New Alzheimer’s Blood Test 94% Accurate
A new blood test to detect brain changes emblematic of early Alzheimer’s disease (AD) has moved one step closer to reality and could be a “game changer” for the field.
Researchers found that measuring the ratio of β-amyloid (Aβ) 42 and Aβ40 in blood using a high-precision assay is 94% accurate in diagnosing brain amyloidosis, using amyloid PET or CSF phosphorylated (p-tau) 181/Aβ42 as reference standards.
“Right now we screen people for clinical trials with brain scans, which is time-consuming and expensive, and enrolling participants takes years,” senior investigator Randall J. Bateman, MD, professor of neurology, Washington University School of Medicine in St. Louis, said in a statement.
“But with a blood test, we could potentially screen thousands of people a month. That means we can more efficiently enroll participants in clinical trials, which will help us find treatments faster, and could have an enormous impact on the cost of the disease as well as the human suffering that goes with it,” he added.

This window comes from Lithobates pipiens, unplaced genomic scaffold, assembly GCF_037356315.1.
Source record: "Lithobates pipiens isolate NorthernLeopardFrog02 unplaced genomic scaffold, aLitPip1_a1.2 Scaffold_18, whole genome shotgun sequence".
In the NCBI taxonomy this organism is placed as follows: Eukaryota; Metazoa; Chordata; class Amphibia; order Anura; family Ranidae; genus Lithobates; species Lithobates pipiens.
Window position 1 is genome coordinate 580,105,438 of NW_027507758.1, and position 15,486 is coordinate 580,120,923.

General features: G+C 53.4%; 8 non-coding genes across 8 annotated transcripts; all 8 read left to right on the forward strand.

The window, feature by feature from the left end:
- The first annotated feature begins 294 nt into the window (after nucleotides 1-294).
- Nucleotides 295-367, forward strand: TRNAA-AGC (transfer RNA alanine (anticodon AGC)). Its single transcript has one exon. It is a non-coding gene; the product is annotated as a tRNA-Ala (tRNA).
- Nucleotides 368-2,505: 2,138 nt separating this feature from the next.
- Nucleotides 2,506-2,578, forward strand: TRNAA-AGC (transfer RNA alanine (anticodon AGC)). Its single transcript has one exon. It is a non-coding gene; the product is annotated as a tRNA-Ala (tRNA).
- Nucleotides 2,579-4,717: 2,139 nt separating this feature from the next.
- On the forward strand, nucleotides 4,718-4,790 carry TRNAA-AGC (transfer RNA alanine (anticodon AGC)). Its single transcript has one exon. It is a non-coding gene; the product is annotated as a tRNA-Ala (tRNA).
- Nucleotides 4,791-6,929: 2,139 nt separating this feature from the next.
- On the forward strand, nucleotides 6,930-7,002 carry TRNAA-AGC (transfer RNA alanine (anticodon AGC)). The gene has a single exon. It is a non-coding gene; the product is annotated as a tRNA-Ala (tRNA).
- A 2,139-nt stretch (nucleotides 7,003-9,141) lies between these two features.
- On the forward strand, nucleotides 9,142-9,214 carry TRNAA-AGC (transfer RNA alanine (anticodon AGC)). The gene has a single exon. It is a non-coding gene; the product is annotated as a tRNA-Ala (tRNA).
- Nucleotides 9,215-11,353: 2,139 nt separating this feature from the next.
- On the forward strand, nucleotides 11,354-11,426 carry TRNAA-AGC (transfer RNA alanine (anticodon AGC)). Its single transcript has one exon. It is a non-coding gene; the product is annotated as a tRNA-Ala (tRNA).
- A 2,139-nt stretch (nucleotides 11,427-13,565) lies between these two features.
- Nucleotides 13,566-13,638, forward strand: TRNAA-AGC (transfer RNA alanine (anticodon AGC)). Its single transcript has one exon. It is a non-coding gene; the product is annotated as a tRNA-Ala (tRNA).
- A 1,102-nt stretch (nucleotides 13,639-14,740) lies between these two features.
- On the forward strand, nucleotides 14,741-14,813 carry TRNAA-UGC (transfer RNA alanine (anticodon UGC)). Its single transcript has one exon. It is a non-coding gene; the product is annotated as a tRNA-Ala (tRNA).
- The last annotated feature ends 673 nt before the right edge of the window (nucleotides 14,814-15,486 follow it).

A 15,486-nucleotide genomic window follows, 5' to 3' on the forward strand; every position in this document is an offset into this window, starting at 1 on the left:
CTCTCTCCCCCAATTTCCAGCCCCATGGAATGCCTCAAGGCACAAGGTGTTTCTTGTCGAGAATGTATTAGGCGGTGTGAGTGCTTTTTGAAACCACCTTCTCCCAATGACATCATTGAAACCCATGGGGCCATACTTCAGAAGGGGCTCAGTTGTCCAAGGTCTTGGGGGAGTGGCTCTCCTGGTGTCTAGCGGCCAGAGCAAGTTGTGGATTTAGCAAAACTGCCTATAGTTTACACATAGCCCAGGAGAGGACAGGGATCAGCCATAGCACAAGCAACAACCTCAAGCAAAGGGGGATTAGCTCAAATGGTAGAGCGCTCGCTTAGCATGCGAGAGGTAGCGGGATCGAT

The study was published online August 1 in Neurology.
Easy Screening Tool
Using an immunoprecipitation and liquid chromatography–mass spectrometry assay, the researchers measured Aβ42/Aβ40 in plasma and CSF samples from 158 older, mostly cognitively normal individuals (94% with Clinical Dementia Rate [CDR] = 0) that were collected within 18 months of an amyloid PET scan.
Plasma Aβ42/Aβ40 correlated highly with amyloid PET status (receiver operating characteristic area under the curve [AUC], 0.88; 95% confidence interval [CI], 0.82 – 0.93) and CSF p-tau181/Aβ42 (AUC, 0.85; 95% CI, 0.79 – 0.92), the researchers report.
The combination of plasma Aβ42/Aβ40, age, and apolipoprotein (APOE) ε4 status had “very high” correlation with amyloid PET (AUC, 0.94; 95% CI, 0.90 – 0.97), “suggesting that plasma Aβ42/Aβ40 may be used as a screening tool for those at risk of AD dementia,” the researchers write.
In addition, individuals with a positive plasma Aβ42/Aβ40 but negative amyloid PET scan have a 15-fold higher risk of converting to amyloid PET-positive (P = .01).
“The sensitivity of the plasma Aβ42/Aβ40 assay to amyloid PET-negative individuals who convert to amyloid PET-positive suggests that plasma Aβ42/Aβ40 becomes positive earlier than the established amyloid PET threshold used for this study,” Bateman and colleagues note in their report.
“Therefore, a positive plasma Aβ42/Aβ40 with a negative amyloid PET scan may represent early amyloidosis rather than a false-positive result in some individuals,” they add.
As reported by Medscape Medical News, the study builds on earlier work by the same researchers.